Probably, the most honest timeline from start (filing) to finish (allowance and grant) is around 44 months in the life sciences space. I tell my clients three to five years is what I would expect. A lot of that is just how that process works: how many times do you go back and forth? Are you going after narrow or broad claims? Are you willing to file something a little more narrowed to push it through faster?
PATENT REVIEW PROCESS
What do examiners review during the patent application process?
You are only allowed to patent one thing at a time. That is an oversimplification of the words, but the reason I raise that is typically what the first step that patent examiners do is they look at the claims and they make a decision about how many inventions there are. If there are more than one, the first action you get is a restriction requirement. They say, pick which one you want to go after first. It doesn’t mean you cannot go after the other ones later, or in subsequent applications called “continuations and divisionals” but it’s “we’re going to examine one thing at a time.”
Next, they’re going to go through the statutory requirements.
- Is it patent eligible?
- Is it novel?
- Is it not obvious?
- Is it described in such a way that a person of ordinary skill in the art would understand that you’re in possession.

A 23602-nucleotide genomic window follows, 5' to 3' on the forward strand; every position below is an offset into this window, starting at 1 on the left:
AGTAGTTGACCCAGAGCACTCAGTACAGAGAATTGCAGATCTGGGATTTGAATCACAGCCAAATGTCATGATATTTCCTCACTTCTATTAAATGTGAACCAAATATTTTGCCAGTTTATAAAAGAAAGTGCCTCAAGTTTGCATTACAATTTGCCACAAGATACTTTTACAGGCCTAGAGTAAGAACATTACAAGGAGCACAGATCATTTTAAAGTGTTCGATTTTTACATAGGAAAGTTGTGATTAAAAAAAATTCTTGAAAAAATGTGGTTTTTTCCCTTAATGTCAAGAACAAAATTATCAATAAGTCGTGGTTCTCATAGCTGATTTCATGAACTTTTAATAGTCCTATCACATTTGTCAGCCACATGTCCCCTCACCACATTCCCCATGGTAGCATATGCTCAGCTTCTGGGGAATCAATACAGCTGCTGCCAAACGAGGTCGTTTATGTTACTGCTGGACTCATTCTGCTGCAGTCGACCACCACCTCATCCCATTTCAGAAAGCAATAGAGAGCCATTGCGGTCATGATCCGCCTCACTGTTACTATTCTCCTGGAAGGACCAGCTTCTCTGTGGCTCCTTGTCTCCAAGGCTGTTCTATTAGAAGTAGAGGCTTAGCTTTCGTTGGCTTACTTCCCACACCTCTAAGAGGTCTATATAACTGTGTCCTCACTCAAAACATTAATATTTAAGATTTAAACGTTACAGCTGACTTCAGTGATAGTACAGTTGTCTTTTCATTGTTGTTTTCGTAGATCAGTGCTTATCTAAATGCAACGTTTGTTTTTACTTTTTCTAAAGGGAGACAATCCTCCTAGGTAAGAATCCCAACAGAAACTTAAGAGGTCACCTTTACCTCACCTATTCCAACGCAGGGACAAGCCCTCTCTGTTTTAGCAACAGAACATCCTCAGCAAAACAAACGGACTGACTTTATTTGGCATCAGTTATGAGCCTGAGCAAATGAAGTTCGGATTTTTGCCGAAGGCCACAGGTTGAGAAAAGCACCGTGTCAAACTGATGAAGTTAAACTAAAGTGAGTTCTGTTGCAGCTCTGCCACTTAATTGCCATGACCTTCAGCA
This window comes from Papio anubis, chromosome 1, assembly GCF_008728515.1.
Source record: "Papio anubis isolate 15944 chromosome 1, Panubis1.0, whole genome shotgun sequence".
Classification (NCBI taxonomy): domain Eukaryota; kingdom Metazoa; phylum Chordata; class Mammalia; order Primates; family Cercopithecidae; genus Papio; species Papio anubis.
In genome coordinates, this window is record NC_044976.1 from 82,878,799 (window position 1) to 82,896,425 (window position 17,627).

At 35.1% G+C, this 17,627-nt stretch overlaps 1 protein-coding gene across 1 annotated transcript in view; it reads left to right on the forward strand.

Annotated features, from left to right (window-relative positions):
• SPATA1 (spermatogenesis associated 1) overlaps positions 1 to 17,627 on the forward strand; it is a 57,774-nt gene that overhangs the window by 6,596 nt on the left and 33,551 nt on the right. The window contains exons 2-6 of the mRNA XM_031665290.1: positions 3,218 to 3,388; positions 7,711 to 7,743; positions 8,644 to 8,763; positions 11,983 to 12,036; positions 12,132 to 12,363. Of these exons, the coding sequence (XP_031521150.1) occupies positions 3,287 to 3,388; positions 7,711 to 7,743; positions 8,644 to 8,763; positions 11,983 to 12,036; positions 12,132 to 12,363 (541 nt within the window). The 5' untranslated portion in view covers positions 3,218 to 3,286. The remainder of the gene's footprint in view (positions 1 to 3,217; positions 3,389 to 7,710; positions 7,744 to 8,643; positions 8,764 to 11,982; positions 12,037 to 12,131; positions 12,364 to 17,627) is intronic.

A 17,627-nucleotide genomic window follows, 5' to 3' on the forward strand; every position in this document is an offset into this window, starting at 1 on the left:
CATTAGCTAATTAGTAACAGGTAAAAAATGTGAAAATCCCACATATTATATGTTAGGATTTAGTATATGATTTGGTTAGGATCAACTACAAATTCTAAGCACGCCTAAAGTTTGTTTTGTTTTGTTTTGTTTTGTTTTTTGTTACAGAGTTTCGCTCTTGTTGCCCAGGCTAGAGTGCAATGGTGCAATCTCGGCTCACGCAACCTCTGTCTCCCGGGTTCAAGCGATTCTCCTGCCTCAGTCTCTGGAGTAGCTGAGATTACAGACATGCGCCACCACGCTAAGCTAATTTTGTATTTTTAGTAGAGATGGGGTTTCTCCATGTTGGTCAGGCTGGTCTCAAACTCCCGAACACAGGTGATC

- Have you provided enough information on how to use it?
That is the backdrop of what the patent examiners are looking at. They’re asking, does this single invention that I am now examining satisfy all of the legal requirements?
This starts a conversation back and forth with the US PTO. Those are called Office Actions. They’ll issue an Office Action where the patent examiner says I don’t think it’s patentable or patent eligible because of “x” and you get to respond to that. When you respond, you can either respond with an argument or you can amend the claims.
Hopefully, what you’ll eventually get to is an agreement where the examiner says “Hey, great! Your claims are now directed to both patent eligible subject matter and it’s patentable, meaning it meets all the statutory requirements for patentability.” Then, they’ll render a notice of allowance. Then you pay a fee and it issues. Once you have an issued patent, that is what is enforceable.
What can I do if my application is rejected?